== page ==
At the start of 1983, the Athens music scene that had come under the national spotlight in the previous half-decade seemed fairly stable. The clipping below, found in the Athens Observer for February 24, 1983, gives a sample of what was on offer. The relative small size, and arguably confusing lay-out, of the 40 Watt’s advertisement may suggest where it stood in the nightclub scheme of things: two nascent acts associated with the new music scene, Is/Ought Gap and Oh-OK, visited that spot while Gregg Allman played the Mad Hatter. Allman’s fans would find plenty more music of a similar ilk that weekend: Friday night, the Randall Bramblett Band at Smoke’s, and Saturday night, the Normaltown Flyers at Friends, located in the Georgian building. The Last Resort offered fare perhaps more appealing to the 40 Watt’s regular attendees, especially local band the Squalls and, from Atlanta, Current Rage. Meanwhile, a decidedly different brand of entertainment was taking place at a certain Bourbon Street.
Fast forward to the Athens Observer published on April 7, 1983, and the situation is unchanged: Let’s Active, a group from Winston-Salem, North Carolina, with ties to R.E.M. played the 40 Watt while Tall Dogs set up at Smoke’s. This clipping also provides a taste of what was going at the J & J, out on Commerce Road, and Ronnie B’s, closer to campus.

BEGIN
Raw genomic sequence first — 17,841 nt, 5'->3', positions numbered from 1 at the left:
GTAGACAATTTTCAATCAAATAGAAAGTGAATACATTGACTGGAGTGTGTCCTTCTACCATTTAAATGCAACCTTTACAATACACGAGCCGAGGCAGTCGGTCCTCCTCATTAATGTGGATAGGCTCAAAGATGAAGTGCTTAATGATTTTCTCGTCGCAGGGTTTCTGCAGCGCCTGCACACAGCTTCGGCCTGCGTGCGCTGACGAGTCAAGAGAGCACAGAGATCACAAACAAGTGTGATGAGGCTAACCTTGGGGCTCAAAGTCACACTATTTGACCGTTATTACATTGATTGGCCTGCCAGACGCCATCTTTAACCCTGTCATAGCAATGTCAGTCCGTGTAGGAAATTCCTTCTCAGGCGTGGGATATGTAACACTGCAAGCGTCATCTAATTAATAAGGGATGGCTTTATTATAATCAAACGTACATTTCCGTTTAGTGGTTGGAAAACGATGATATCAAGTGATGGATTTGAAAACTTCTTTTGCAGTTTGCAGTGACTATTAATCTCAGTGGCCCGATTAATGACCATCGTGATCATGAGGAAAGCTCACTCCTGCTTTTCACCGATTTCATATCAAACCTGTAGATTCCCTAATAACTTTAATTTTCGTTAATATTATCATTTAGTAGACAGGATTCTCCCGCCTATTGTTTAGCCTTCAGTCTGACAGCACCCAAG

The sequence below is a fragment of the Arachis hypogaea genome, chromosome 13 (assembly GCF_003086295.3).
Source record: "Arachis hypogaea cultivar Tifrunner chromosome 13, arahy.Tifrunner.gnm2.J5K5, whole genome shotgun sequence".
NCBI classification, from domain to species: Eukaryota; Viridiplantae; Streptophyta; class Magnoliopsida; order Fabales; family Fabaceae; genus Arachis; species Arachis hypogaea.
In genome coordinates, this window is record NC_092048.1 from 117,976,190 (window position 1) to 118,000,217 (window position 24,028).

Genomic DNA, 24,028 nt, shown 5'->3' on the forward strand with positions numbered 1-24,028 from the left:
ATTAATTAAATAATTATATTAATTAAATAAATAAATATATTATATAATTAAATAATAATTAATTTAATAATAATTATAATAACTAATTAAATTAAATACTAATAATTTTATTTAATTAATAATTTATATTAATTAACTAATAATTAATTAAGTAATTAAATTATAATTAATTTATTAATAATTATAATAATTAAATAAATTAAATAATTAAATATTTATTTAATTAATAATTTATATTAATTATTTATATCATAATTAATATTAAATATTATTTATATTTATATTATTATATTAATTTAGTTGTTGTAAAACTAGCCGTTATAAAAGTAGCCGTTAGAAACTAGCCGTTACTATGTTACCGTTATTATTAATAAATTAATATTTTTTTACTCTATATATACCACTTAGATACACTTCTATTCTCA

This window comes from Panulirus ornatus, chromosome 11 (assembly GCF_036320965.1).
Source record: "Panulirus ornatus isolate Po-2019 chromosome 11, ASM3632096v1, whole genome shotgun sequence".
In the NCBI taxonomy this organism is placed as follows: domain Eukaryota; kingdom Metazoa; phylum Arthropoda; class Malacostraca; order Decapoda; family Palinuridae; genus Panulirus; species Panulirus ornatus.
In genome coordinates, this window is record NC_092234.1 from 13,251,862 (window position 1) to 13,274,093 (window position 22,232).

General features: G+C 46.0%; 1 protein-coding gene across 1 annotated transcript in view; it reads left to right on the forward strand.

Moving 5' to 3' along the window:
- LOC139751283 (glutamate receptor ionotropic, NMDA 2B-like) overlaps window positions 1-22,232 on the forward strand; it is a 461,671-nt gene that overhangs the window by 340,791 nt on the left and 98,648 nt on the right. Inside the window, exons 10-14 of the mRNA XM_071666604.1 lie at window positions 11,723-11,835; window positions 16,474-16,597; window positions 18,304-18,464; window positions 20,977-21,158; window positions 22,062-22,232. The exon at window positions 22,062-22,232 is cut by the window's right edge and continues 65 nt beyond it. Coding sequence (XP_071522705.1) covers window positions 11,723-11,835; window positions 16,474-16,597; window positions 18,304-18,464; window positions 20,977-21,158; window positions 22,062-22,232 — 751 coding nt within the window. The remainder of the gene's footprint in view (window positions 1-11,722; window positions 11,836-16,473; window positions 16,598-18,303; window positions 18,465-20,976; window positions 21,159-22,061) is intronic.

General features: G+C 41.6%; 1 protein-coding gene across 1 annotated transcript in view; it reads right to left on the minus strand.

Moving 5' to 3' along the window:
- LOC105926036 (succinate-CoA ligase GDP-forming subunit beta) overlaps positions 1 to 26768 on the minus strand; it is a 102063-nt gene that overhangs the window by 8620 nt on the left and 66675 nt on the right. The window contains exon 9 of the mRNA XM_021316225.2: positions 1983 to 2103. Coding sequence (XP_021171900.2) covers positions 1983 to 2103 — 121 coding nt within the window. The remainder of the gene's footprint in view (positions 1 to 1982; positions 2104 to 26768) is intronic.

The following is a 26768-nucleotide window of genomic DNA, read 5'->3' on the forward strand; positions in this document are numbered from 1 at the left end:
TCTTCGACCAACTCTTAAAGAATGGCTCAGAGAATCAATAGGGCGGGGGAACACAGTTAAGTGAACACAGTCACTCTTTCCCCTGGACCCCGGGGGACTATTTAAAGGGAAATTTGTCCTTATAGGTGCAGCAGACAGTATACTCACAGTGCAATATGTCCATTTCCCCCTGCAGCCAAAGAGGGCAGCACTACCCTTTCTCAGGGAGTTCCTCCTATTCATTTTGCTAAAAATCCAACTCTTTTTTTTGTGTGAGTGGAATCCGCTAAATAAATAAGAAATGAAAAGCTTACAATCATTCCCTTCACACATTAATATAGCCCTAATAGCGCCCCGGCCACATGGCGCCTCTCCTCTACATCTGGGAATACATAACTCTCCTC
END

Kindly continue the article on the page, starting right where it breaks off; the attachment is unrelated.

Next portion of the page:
This next clipping from the Athens Observer, April 14, 1983, has been split in two for easier viewing. Notice that Smoke’s appears to be in business, but advertises no live music. Meanwhile, the “i and i” ran into trouble regarding a John Prine show. In the first part of our article on the B & L Warehouse/ Buckhead Beach, a clipping from the Athens Observer mentions this situation as it pertains to the “i and i” closing.
A big change was coming: in the Athens Observer, April 21, 1983, the 40 Watt advertisement announces the arrival of the “Uptown” version of the club, located at 382 East Broad Street. As we can confirm from the clippings above, this was indeed the same address as the now-defunct Smoke’s. This new 40 Watt debuted in fine form, hosting Pylon in what would turn out to be the final year of the first phase of that band’s history (they would return for two more, 1989-1991 and 2004-2009), even announcing an appearance by R.E.M. that, alas, would not happen. At this point in that band’s history, they would switch to playing Legion Field when returning to their hometown. As we have seen in the April 14 Observer clipping above, Pylon had originally scheduled an April 22 gig at the “i and i,” but it had been moved, presumably because of that club’s financial troubles. Or perhaps the new 40 Watt was just a better site for the band’s first gig promoting their second album, Chomp.